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Posts tagged ‘random’

My First Chinese Wedding

A wedding is a must-attend to graduate in the understanding of a culture. A batch-mate at work took the plunge last night, giving me my first sneak peak into a Chinese-Singaporean wedding.

Gate crashing

The title’s a misnomer. It’s a Singaporean tradition in which the groom must earn the right to his bride. The groom, accompanied by his brothers (the western equivalent of the best man), shows up early in the morning at the bride’s house. They are greeted by the bridesmaids and tasked to pass tests on life’s essential skills (culinary, physical, endurance etc). Before the tasks started, all the brothers were made to sign indemnity forms! In this particular wedding, the tasks were considered rather mild, and included doing push-ups, decorating a cake, dancing & eating dumplings of 4 kinds – sweet, sour, spicy (stuffed with chilli) & bitter (boiled with panadol!) After completing all the tasks, the groom is given the key to his bride’s room where she waits in her bridal gown – rescuing the girl, Bollywood style :)

Tea ceremony

The gate crashing is followed by a tea ceremony at the groom’s house, where the bride & the groom kneel down and serve tea to the groom’s parents, as a symbol of respect.


I was part of this, primarily dinner, at the ballroom at a hotel. Lack of much literature online of what to wear, what to gift, what to expect, prompted me to compose this post! A simple party dress sufficed – the range of dressing varied from very evening wear to rather casual wear. In my little research, I had read that black & white were considered inappropriate to be worn at a Chinese wedding, because black signifies death / bad fortune while white is the distinct color of the bride. However, black was a prominent color at the wedding and the tradition is mostly limited to the much older generation.

Much to my surprise, the reception area had a registration booth for guests to tick against their names & see their pre-determined table numbers! There was a box to drop the red packets – the ang-paos – the standard practice is to give cash the equivalent of your seat at the ballroom (or gift vouchers of the same amount). The sit down dinner was interspersed with videos of the bride & the groom growing up as individuals & as a couple, along with one on the gate crashing before.

I feel so much more in the know of Chinese culture!

[I still keep my view on marriages being societal rather than necessary, but more on that later.]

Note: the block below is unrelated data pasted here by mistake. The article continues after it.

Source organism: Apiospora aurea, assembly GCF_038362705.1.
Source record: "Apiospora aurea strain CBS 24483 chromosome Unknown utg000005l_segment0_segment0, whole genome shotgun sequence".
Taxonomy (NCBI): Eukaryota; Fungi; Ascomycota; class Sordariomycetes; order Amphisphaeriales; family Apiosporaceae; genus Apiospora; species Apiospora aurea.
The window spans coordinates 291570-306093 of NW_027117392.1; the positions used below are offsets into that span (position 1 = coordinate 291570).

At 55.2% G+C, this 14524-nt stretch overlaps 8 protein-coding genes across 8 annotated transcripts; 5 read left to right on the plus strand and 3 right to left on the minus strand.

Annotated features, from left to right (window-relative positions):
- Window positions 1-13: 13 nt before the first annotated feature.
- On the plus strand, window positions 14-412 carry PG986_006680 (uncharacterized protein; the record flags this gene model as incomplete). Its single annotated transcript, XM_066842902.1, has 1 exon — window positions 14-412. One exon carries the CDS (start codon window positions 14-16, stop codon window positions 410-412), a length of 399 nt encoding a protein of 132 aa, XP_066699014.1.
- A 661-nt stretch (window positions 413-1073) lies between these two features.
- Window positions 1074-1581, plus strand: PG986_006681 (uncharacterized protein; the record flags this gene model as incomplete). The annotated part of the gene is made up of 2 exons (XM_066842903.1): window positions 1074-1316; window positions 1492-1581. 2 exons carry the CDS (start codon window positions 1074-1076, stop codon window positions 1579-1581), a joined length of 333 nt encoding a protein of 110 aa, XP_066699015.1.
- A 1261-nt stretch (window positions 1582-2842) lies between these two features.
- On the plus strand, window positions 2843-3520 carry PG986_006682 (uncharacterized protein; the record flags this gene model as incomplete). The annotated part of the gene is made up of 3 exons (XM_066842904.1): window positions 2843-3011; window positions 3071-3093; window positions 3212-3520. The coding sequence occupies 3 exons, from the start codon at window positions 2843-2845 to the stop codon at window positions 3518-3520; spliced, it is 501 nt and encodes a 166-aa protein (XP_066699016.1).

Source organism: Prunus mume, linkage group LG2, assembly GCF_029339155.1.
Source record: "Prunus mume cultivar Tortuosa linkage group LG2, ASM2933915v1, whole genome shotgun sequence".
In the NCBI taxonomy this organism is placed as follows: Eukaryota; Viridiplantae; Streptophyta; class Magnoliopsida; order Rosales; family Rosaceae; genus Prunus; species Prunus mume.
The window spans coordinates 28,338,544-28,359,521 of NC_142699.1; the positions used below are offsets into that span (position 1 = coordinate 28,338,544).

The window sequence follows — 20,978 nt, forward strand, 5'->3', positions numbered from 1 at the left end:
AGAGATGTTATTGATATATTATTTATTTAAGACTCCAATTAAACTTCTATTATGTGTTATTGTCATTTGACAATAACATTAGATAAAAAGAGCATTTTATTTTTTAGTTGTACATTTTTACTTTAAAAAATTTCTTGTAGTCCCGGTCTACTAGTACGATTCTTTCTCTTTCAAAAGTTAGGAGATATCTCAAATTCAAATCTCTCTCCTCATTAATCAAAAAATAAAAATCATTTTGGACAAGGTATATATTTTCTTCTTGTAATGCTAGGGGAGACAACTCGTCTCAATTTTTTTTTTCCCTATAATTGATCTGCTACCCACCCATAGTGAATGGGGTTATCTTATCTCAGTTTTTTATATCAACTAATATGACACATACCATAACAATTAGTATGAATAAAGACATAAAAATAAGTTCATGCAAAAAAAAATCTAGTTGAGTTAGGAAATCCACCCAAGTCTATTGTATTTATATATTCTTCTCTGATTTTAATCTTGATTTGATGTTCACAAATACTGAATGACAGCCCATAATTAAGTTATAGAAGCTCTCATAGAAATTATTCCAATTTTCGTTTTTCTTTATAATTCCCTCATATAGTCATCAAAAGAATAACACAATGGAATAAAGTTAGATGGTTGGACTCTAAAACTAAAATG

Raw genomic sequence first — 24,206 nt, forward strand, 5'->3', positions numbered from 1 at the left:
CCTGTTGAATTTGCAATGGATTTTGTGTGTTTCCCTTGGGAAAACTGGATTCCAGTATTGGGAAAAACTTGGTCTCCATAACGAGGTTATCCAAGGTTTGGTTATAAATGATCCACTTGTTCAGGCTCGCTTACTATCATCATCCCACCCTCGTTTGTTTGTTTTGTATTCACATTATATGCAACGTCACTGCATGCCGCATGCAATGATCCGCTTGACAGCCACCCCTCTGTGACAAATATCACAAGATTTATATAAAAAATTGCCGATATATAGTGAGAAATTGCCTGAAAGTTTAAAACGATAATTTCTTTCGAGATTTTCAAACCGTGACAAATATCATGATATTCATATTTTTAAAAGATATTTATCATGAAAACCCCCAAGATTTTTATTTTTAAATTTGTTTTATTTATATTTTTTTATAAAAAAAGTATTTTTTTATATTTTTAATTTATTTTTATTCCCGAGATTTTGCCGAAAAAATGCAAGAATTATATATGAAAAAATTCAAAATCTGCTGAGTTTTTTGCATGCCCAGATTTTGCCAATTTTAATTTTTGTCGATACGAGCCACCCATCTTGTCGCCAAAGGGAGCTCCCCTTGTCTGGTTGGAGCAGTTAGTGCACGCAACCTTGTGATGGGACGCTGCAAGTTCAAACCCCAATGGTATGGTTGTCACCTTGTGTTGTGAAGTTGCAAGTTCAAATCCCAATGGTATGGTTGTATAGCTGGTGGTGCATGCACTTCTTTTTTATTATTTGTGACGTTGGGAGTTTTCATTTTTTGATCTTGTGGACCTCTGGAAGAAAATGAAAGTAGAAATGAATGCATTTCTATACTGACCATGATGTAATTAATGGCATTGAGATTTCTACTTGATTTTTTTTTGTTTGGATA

Don’t read.

I haven’t written anything I want to read.

I want my words to become a language on their own, to dance before your eyes, to sing to you in the silence.

I haven’t written anything I want to read.

I want my words to sketch characters in your mind, to fill your nights with colorful dreams, to show you sparks on a bright day.

I want my words to be yours when you lose your own, to say what’s true when you’re in doubt, to be with you when I can’t.

I haven’t written anything I want you to read.

Carpe diem!

This one is for all of us who have put our dreams on hold.

Remember when we were 16 and the world was our playground and nothing, absolutely nothing, was hard to envision?

Adulthood has undoubtedly put our dreams into perspective, magnifying the fine line between the good dreams and the bad, the big and the small, the realistic and the idealistic. It is trying to convince us that dreams are just that, and that life is meant to be filled with sacrifices.

It’s a lie.

Think of the last time you really, really wanted something and gave all you had to get it. Think of the thrill you felt, irrespective of whether you made it.

If the thought was short of a smile, you need to think again.

Cliched as it might sound, life comes with no warranty card. We spend so much of our time doing things we hate that we forget all about the things we love – future or no future. It’s not about being rich or famous or successful. It’s about knowing that at any given moment, there’s nothing else you’d rather be doing and nowhere else you’d rather be.

It’s about the dreams. Let them live with you, within you.

It’s a girl thing.

Here’s the most powerful depiction of girlhood I’ve ever come across. Eve Ensler, the creator of The Vagina Monologues, is amazingly inspiring. All hail!

This talk, entitled ‘Embrace your inner girl’, was delivered by Eve Ensler at TED India (Mysore) in 2009.

Guess who’s back!

Let me say a fashionably late hello to the new decade. I have finally found my new link to the blogosphere. No prizes for guessing; I’m probably the last person to resort to mobile blogging! I’m already in love with my beautiful new white iPhone and all set to resume blogging!

Happy 2010 to all :)

’cause time flies

It’s been exactly a year since I unofficially graduated from college and lost myself in the insanity of adulthood. I have loved the freedom since, the rush of responsibility, the financial independence, the stamp of a degree, the corporate chaos. And also hated it.

Life has changed in many ways, and yet, in some fundamental sense, I am still the restless, fickle mind of a young student exploring the ways of the world, looking for adventure in the least likely of places, and forever moving by elimination. I have however, in this year, found a master key to survival – living a day at a time. Of all things that work, this one works wonders. It’s amazing what a day can be, with no future to look into and no past to brood over.

I am not aspiring to be a life coach just yet, so I’ll leave you with these lines from Porcupine Tree,

But after a while, You realize time flies, And the best thing that you can do
Is take whatever comes to you, ‘Cause time flies…

The creeper

It sprang from beneath the dark earth
Upon the dark earth
Disillusioned by the light at first
That shone in the sky above